living among the insane and the deeply unfortunate   Leave a comment

It’s hot – that’s everyone’s excuse. It’s why kids don’t come to club. It’s why the lights welter in and out, steady as the Caspian. It’s why we eat only melon. It’s why My White City Ashgabat is only almost utopia. All the silence, the myriad fountains, statues, ambitious building projects of white marble, the free natural gas – it may fool you. There is one thing, though, that can’t be subsidized for the good people of Turkmenistan: cooler weather. As they say, only the insane and the deeply unfortunate find themselves here in July and August.

So here I am.

On the Director’s charge I sit in an empty classroom every morning and try to catch a breeze or a student. In the afternoons, “at hot,” nothing is expected of me, so I make my way to the city in search of recreation and other work. I’ve been fortunate enough to be involved in the production of “English on the Radio,” a ten part series for teaching beginners conversational English. After a couple hours’ work I form myself to the negligible remaining space on the bus, amid the odor of the people and the damp of their clothing. It’s back home, then, to sit alone beneath my family’s chandelier and air conditioner, watch, listen to the power come in and out, contemplate the worth of my experiences here.

One such afternoon three weeks ago I found my routine interrupted. I was stranded at the bus station with two hundred other people. The older women were yelling, waving their päkets around. The younger were sobbing, punching the buttons on their cell phones. The men were gawking akimbo.

In came a green city bus. With one hand on his head to keep his tahyýa from falling off, the driver hung out the window, “I am going to Änew!” Two women climbed aboard. The rest of them grew frantic.

“Gypjak? Gypjak?”

“Abadan – you don’t go to Abadan?”

“I need to go to Togsan!”


I stood and watched before I strolled over to the lonely bus driver. I asked him what was happening.

“I don’t know. I’m to Änew.” I nodded and took another look around. Then I called Peace Corps.

There was an explosion near my site, I was told. The roads had been closed, communication cut off. I couldn’t get a hold of my host family or anyone else in the area. So, I spent the night in the office.

The next day Turkmen State Television reported that it’s hot. Unseasonably hot. It’s why those fireworks went off in slow, steady succession, leaving high rises of black smoke in the air. It’s why several buildings were leveled. And several people.

It was the heat in Ashgabat that drove me away, to the balmy recesses of Turkmenbashy, to the shores of the Caspian Sea. Another volunteer and I disembarked the train at eight am to find the city formerly known as Krasnovodsk. A cool breeze came off the sea. It jostled the collars of the Turkmen navymen. It eddied in the dips of the mountains, softly eroding the its homes. Its pink Soviet homes which are tucked away, peering down toward the sea. The president’s enormous white yacht was at dock.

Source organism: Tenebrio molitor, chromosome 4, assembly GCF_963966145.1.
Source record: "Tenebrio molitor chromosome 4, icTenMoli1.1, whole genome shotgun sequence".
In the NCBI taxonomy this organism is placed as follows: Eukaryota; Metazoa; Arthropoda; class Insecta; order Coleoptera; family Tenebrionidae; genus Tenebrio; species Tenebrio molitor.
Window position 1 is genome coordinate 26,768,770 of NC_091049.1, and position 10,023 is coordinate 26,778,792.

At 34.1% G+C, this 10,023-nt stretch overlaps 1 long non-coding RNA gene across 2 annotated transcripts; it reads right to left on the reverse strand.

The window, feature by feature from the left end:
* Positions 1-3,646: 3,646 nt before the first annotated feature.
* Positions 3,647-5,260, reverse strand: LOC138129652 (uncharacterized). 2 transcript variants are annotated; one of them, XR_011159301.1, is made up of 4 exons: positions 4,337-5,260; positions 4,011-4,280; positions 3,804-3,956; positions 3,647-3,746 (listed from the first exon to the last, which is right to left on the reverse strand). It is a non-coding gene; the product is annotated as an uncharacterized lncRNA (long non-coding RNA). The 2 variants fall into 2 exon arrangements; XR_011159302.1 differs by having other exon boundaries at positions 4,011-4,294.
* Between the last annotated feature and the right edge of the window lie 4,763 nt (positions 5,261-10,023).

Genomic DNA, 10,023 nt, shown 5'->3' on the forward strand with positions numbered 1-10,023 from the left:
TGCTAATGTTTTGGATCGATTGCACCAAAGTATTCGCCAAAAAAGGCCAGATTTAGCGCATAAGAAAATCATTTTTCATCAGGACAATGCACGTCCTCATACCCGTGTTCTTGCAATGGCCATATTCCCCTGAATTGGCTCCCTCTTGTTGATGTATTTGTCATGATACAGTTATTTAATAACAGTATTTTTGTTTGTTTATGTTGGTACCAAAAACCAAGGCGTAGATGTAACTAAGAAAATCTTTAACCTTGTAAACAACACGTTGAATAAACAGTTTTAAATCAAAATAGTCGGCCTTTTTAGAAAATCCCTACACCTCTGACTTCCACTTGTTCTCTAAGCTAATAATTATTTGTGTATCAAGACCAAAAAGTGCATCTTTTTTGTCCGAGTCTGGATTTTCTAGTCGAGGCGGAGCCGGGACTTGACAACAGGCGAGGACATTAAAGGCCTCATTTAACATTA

We walked the whole town that day, saw graves of the Japanese and the Kazakh, the red glow of off-shore drilling, the grey smoke of the refinery. We had heard more Russian, English and Chinese speech than Turkmen. By evening, families had parked their Ladas near the beach for a melon picnic and a swim. They were wearing shorts. And bikinis.

I wasn’t sure where we had gotten to. Where was the sheen of white marble, of Ahal Teke uniformity, of silence – of perfection? This was no Ashgabat.

We joined the families with a melon of our own. I slipped off my sandals and stepped from a rusty fender embedded in the sand to the water, parting the algae and plastics as I went. We swam and picnicked till someone got word from someone else that their contact with the secret police said the road to the resort beach was open again. The President and his Ministries had passed. They had had their yacht tour. They had opened an overpass to ease holiday traffic. Now, they were on their merry way back to the capital – a journey not to be impeded by anyone who couldn’t behave herself properly, who wasn’t draped with that same marble-white sheen that is draped over everything.

There were three other taxis beside ours on the highway, and each one drove past the new overpass in all its splendor like it wasn’t there. We arrived as the sun was setting. The water was clear. The sand was brown and fine. Behind the nearly empty resort hotels, a fountain and light show had begun over the water.

We slept right there, by the water. There I was, happy as one metric ton of displaced sea shells rolling over the shores of a desert beach.

By the time we awoke with the sun, we had returned to Turkmenistan as we knew it: flat, searing. There was no vegetation, no shade. Only the quiet white buildings at our right, and the salty Caspian at our left. It was hot.

It was hot, so we used the toilets and showers and shaded canopies belonging to Hotel Hazyna like they were ours. So we walked to the pool, to the slide like it was ours. The DJ cut the music. Were we guests? Yes. Did we have our key? No. What room number? Uh – 307. What was our family name? Uh – we don’t understand? We had lost. Back to the unrelenting heat. Later we were told that only people of Turkmen nationality are admitted into that hotel.

Then it was back to that special kind of heat in Ashgabat that makes you crazy. The kind that keeps you showing up to school and hoping to catch that one student. That one student that you tell to draw the most beautiful place she can imagine – and she draws the Turkmen flag.


Posted July 31, 2011 by turkmenlaura in Uncategorized

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